The value of standardised testing | Mr Mason Hellyer
What is the value of standardised testing for students at Terrace?
The National Assessment Program for Literacy and Numeracy (NAPLAN) has commenced this week. In 2022, Terrace joined all schools in Australia to complete the annual NAPLAN testing program online. The Australian Curriculum, Assessment and Reporting Authority (ACARA) is the federal body that oversees the development, implementation and marking of the NAPLAN program.
The movement to a fully online exam program has allowed for tailored testing, which means students are given questions that are better suited to their abilities and enable them to show what they know and can do (ACARA, 2022).
The NAPLAN testing program has always generated debate in both the educational and broader community, especially regarding the worth of the testing outcomes. More specifically, the reporting of NAPLAN outcomes, both in the media and the MySchool website, does raise concerns regarding the comparison or ranking of schools.
Therefore, what is the value of NAPLAN results for Terrace students? Regardless of how NAPLAN results are reported, the data is valuable to us for several reasons. Firstly, the most valuable aspect is the capacity to compare cohort results longitudinally. Secondly, it provides valuable information on the strengths and weaknesses of a cohort. Utilising these two aspects, the College can identify areas for growth for a particular cohort. For example, the continued implementation of the Write that Essay writing program arose from identifying a weakness in our writing results. As part of a targeted literacy intervention, this program has seen the College’s writing results improve. Furthermore, the capacity to track progress longitudinally allows us to continually assess the value of our intervention and adjust where required.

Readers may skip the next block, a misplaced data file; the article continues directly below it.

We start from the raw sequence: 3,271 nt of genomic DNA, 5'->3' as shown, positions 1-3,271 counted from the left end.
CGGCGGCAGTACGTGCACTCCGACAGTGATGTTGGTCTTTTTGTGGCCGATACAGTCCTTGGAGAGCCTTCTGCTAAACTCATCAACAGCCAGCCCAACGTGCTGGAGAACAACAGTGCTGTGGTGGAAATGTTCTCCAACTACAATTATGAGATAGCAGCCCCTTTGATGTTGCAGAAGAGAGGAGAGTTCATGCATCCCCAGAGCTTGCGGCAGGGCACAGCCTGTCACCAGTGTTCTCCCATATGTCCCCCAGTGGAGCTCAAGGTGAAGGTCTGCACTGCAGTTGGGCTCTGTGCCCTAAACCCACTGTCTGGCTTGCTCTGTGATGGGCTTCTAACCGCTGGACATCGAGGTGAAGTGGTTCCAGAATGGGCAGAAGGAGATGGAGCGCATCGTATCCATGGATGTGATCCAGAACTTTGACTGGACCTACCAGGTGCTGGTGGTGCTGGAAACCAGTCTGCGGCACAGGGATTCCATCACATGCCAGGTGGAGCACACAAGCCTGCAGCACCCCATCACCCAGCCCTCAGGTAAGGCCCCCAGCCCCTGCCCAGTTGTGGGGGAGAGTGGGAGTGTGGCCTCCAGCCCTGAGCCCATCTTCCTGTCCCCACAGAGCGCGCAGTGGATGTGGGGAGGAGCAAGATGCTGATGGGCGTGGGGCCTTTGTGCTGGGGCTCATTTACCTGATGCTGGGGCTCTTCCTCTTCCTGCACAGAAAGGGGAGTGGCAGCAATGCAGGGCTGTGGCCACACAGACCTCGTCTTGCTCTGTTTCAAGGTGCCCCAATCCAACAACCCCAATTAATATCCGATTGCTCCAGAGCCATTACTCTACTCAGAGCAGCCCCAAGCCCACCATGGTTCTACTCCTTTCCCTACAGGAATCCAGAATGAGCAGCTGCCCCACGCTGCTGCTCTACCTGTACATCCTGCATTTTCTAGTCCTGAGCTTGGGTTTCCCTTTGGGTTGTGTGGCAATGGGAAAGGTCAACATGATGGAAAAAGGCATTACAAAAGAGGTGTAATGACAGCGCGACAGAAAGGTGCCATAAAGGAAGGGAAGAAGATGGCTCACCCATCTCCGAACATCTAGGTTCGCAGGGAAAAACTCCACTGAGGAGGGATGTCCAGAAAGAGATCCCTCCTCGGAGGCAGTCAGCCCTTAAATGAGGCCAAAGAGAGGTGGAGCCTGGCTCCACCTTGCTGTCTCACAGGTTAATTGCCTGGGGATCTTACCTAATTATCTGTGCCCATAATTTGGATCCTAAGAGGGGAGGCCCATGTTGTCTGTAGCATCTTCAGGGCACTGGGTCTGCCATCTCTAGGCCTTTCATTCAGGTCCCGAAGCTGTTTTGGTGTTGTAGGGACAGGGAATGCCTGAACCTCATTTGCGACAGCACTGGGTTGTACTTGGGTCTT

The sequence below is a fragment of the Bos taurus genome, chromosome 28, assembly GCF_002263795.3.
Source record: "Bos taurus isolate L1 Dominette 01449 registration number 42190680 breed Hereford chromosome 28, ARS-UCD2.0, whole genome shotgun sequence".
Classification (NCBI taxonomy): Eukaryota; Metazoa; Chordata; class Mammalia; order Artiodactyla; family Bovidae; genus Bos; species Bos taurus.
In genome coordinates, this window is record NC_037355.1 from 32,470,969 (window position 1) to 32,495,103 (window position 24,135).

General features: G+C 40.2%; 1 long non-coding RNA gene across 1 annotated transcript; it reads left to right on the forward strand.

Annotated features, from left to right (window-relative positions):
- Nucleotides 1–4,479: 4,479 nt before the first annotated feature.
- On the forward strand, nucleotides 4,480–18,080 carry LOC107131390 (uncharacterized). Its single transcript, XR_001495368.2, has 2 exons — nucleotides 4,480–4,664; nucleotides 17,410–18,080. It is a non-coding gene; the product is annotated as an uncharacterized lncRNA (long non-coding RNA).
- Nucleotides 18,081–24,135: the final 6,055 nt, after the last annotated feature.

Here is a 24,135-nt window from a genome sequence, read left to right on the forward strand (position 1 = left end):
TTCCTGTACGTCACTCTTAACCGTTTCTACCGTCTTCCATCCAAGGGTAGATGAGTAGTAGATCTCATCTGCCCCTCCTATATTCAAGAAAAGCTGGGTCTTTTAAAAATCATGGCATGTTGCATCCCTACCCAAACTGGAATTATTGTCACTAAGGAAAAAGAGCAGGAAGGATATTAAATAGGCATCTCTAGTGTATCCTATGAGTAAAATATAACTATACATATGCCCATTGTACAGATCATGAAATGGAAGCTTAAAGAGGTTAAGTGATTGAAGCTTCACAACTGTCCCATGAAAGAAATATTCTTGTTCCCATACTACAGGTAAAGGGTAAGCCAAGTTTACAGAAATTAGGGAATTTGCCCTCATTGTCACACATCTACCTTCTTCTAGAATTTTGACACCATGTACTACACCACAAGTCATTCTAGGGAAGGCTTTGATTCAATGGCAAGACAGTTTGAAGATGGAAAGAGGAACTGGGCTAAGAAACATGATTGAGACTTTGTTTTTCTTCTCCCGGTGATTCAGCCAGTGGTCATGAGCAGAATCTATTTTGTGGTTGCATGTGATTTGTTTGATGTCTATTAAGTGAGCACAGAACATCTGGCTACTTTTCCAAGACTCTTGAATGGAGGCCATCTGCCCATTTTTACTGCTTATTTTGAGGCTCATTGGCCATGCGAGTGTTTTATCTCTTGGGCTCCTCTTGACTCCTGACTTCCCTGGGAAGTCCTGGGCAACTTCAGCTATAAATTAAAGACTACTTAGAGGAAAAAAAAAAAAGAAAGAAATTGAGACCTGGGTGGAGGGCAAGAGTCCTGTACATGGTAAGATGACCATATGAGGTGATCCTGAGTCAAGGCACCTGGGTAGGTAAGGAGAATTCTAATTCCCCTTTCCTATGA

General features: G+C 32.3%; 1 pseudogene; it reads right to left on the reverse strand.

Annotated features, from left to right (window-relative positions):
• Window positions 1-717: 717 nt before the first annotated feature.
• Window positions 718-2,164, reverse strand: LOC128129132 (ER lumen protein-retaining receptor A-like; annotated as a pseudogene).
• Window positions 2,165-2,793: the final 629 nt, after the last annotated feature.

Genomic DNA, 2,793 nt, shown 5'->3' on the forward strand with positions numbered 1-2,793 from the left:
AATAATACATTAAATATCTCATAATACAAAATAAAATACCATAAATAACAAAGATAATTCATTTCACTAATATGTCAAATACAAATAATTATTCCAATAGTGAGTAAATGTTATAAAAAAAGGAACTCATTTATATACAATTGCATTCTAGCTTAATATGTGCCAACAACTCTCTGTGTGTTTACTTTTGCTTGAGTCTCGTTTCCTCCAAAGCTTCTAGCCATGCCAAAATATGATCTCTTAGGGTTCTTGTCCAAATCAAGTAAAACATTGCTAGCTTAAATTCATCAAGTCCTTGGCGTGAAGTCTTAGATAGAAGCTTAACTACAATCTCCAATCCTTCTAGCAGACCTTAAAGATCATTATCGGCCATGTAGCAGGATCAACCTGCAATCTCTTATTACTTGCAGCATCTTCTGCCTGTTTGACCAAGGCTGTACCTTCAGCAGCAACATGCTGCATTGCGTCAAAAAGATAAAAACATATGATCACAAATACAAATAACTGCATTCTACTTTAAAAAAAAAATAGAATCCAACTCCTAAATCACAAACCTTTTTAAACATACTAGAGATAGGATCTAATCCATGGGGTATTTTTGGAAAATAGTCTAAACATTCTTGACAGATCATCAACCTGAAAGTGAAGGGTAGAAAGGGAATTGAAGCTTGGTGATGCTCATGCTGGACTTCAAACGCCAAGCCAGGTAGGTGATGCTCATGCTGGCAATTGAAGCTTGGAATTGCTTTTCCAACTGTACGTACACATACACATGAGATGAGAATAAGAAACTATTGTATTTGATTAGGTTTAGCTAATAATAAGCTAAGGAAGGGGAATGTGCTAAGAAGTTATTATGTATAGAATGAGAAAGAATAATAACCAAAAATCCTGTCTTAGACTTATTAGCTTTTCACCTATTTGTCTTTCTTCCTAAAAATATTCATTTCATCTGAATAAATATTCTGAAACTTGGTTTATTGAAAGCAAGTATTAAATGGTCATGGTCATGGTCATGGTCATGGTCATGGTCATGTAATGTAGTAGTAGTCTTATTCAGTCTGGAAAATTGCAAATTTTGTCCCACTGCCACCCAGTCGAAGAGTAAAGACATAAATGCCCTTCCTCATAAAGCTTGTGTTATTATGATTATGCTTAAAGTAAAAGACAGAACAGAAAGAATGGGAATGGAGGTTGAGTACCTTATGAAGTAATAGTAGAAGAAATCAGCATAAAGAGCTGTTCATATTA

Individual NAPLAN results do not define a student. These results provide one set of data on student performance and progress. At Terrace, we utilise NAPLAN, school assessment, teacher feedback, pastoral data and other standardised tests, like PAT and Year 10 Career testing, to create a rich picture of student academic progress. Curriculum and Program leaders and classroom teachers then access this data at various junctures to identify, intervene, or extend student learning.
Terrace’s use of student data continues to evolve. The College is currently developing a new data visualisation tool that will enable staff to more easily identify key student, class and cohort outcomes that can directly influence our practice. Excitingly, this tool will have both a student and parent access point. This will mean that students and parents will be able to access more detailed information on their results and progress. I intend for this to be available from the commencement of the 2023 school year.
The debate on the value of standardised testing will no doubt continue. However, using data to assist with the student's academic progress will be ever present. Importantly, it is how this data is used in a targeted and meaningful way that is essential in affecting and improving student outcomes.